Dolphin Marine Magic offers visitors an amazingly interactive experience that far exceeded my expectations. The attraction isn't like a zoo, where you spend your time visiting different enclosures and marveling at each animal, perhaps catching a few shows and talks along the way. Instead, these usually 'additional' experiences are the whole point of your visit.
Everything takes place in two sessions - morning and afternoon - and the schedule is designed so that there's always something about to start, whether it's a feeding, a show or the unique 'kisses'. Both sessions are exactly the same too, so you don't really need to spend more than half a day here.
The first experiences on offer are the seal and dolphin kisses, which are free with admission and run in the half hour before the main show. Luckily you don't have to choose between them; I managed to get a kiss from both animals and still be in my seat early enough to participate in a spontaneous seal-feeding while everyone waited for the show to start.
When you're getting your kisses, a professional photographer is on hand to record the moment. I ended up purchasing a copy of both photos because everything happened so fast once I got to the front of the queue that I felt like I needed a lasting reminder of my experience. You can also take your own photos but you're not allowed to stand with the photographer, so they won't turn out as good (the seal photos are the better option if you want to take your own photos).
The main show is called the Marine Discovery Presentation and features both seals and dolphins. On the day I visited, a different dolphin to the usual one was performing, but we still got to see all sorts of tricks, like leaps out of the water, as well as a special skill this particular dolphin had taught herself - balancing a ball on her nose like a seal.
One spectacular leap
The seal parts of the show happen between the dolphin pool and the grandstand and I found it difficult to see over people's heads a lot of the time. There seemed to be demonstrations of rolling, speaking and ball skills, with kids able to get involved by tossing balls and rings to the seals (which was possible with the dolphins too).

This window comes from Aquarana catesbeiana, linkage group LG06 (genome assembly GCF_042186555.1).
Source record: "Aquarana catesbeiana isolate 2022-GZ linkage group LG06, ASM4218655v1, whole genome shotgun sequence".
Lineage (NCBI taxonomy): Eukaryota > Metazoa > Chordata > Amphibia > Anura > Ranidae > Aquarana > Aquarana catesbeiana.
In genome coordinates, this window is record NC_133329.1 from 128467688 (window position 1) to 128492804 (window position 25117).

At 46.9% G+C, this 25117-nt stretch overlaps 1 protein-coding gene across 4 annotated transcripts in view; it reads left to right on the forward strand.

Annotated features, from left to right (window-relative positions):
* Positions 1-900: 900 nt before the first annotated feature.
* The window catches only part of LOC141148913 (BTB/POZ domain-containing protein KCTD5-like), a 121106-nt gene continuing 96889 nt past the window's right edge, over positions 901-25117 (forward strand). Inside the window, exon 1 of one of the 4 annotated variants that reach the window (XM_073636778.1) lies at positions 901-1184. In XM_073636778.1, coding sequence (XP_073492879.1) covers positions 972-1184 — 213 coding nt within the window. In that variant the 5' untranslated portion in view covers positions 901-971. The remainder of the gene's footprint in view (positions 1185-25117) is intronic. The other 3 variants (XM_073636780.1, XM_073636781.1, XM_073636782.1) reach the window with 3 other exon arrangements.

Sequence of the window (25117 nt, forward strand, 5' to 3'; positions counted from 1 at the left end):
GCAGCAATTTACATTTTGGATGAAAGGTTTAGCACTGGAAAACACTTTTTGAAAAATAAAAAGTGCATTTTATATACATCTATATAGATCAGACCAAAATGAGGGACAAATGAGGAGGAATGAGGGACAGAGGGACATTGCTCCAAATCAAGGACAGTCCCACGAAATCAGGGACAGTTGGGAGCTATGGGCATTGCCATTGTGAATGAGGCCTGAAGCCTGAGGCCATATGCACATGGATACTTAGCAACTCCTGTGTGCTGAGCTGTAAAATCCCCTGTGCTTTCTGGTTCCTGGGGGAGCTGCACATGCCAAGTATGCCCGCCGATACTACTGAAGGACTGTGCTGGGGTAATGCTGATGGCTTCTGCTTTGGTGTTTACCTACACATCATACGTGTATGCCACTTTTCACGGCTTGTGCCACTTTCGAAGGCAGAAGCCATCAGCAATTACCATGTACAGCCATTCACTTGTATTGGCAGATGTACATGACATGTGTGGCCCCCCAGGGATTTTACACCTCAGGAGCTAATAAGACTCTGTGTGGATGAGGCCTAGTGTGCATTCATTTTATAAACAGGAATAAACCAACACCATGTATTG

If you're not chosen to be part of the show, you still get the chance to pat a dolphin afterwards, as you wait at the edge of the pool while it swims around.
Waiting to pat the dolphin
It doesn't usually happen, but on the day I visited we all got to pat the seal after the presentation too, when it was brought through the stands to each person. I also managed to pat seals at other stages throughout the day though, when they were following trainers around the grounds, so you'll probably get a chance to do so at some point anyway.
After the show the feeding sessions start and the first one is the fish feeding. After a brief keeper talk (when fish stick their heads out of the water, impatient for their feed) trays of food and tongs are placed around the pool and everyone gets at turn holding the food out for something to take. Most people seem to drop theirs in surprise when it actually happens.
Right next door is the turtle feeding, but this one isn't interactive. Then there's the feeding of the Little Blue Penguins.
Feeding the penguins
During some periods throughout the year (i.e. school holidays) Steve McEwan's Reptile World visits Dolphin Marine Magic with a show that is both educational and interactive. Hosted by McEwan himself, it teaches you about snakes, lizards and other reptiles, with a focus on safety and first aid tips. While he talks, McEwan brings the creatures around for everyone to pat.
Other than all the interactive experiences, there isn't that much else to see at Dolphin Marine Magic, as every species at the park is incorporated into one of the activities. There are some zoo-like permanent enclosures, but these can easily be caught in the few moments you have between the other activities, like the fish around Reef Tank, the Dolphin Pool next to the penguins, and the seals behind the Show Pool.
If you're looking for more however, there are some extra special experiences you can book, like seal and dolphin swims and 'meet the animal' experiences. But so much is incorporated into the average visit that you should leave pretty satisfied anyway.
It was lunch time when I visited the seals
Where: 65 Orlando Street, Coffs Harbour NSW 2450
When: Every day, from 9:00am to 4:00pm
Cost: Adult Tickets: $34.00, Child Tickets: $18.00
Web:www.dolphinmarinemagic.com.au Phone: 61 2 6659 1900